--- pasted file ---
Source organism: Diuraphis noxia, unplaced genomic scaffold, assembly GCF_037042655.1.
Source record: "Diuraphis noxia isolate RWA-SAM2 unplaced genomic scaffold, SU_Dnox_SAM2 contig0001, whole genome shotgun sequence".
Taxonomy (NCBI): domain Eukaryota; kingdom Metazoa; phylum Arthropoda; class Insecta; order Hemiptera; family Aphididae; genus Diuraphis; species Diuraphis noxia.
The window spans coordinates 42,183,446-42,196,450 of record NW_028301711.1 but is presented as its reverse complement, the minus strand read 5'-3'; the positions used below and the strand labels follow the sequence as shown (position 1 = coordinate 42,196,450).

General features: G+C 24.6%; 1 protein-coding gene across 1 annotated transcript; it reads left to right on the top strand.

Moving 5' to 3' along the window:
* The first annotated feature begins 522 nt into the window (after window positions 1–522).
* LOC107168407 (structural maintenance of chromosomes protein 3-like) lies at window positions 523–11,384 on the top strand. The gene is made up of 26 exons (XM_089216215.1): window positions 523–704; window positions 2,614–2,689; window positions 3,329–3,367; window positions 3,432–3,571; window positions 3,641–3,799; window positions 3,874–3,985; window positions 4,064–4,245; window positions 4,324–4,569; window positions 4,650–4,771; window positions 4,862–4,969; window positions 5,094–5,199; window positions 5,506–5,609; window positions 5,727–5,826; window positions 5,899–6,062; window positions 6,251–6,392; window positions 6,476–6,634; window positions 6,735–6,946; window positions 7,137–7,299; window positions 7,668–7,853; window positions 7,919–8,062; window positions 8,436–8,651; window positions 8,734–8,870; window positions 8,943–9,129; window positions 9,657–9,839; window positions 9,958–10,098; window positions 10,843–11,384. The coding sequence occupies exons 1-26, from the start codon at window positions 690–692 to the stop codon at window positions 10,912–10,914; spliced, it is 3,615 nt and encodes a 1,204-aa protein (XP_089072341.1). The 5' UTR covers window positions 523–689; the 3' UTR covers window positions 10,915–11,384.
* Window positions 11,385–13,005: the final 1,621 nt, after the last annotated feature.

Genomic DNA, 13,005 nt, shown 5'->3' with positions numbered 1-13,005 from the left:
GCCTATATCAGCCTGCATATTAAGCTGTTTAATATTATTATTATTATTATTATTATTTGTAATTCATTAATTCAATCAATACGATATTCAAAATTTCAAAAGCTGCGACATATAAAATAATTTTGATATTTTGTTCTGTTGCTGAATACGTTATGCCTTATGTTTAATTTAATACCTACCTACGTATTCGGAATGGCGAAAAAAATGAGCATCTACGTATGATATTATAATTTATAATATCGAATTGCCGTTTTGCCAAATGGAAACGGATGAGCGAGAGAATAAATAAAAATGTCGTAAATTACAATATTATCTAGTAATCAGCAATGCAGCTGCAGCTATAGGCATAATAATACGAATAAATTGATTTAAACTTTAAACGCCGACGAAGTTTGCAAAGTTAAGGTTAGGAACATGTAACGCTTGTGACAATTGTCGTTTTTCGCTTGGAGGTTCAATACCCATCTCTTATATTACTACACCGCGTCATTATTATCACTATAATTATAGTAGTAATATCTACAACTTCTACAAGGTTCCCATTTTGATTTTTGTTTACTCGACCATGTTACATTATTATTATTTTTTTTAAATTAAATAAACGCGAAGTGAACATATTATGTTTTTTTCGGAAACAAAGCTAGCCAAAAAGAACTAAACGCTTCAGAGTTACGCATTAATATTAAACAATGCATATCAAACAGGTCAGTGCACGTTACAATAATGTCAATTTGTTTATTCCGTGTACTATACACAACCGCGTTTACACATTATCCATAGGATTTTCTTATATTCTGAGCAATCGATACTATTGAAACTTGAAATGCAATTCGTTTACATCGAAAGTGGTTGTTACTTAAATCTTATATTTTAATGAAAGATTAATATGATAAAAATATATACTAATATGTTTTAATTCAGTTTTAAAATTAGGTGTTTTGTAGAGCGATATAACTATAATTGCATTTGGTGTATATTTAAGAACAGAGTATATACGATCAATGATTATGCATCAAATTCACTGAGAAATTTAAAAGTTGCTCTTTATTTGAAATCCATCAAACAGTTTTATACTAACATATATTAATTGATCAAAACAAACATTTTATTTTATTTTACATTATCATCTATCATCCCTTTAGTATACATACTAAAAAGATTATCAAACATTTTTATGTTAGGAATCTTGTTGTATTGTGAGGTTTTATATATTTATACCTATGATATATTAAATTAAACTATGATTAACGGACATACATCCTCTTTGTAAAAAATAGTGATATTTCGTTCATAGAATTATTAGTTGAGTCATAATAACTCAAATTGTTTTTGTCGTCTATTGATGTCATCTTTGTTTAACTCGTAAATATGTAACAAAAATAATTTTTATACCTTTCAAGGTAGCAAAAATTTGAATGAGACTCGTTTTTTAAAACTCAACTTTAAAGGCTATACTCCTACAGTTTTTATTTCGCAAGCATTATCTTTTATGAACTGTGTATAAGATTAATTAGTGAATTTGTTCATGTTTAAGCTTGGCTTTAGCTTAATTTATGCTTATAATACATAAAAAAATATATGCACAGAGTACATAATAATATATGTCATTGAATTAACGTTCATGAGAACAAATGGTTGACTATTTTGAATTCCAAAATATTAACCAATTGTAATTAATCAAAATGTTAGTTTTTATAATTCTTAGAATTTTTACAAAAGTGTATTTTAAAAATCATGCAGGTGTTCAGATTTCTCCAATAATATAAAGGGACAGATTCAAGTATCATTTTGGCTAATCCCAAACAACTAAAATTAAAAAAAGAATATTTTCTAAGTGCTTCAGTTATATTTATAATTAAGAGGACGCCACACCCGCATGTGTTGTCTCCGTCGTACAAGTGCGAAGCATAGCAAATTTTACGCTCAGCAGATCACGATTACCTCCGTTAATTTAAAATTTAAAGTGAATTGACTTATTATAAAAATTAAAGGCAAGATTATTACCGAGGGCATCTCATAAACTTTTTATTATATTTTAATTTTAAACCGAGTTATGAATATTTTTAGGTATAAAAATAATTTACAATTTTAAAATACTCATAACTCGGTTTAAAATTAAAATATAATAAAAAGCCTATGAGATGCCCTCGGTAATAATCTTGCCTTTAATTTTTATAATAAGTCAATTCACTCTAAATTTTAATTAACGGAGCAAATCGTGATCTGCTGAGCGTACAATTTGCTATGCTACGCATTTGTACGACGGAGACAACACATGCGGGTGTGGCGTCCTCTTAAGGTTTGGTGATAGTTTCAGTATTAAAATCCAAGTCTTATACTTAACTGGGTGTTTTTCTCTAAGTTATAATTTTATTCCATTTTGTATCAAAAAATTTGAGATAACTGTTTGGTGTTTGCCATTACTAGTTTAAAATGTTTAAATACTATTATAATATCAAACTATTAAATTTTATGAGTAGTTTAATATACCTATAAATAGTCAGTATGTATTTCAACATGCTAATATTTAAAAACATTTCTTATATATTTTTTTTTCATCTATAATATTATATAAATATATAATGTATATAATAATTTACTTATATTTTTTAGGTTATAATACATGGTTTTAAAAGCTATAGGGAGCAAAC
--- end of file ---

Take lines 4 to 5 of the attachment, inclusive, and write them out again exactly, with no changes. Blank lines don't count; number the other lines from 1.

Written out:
The window spans coordinates 42,183,446-42,196,450 of record NW_028301711.1 but is presented as its reverse complement, the minus strand read 5'-3'; the positions used below and the strand labels follow the sequence as shown (position 1 = coordinate 42,196,450).

General features: G+C 24.6%; 1 protein-coding gene across 1 annotated transcript; it reads left to right on the top strand.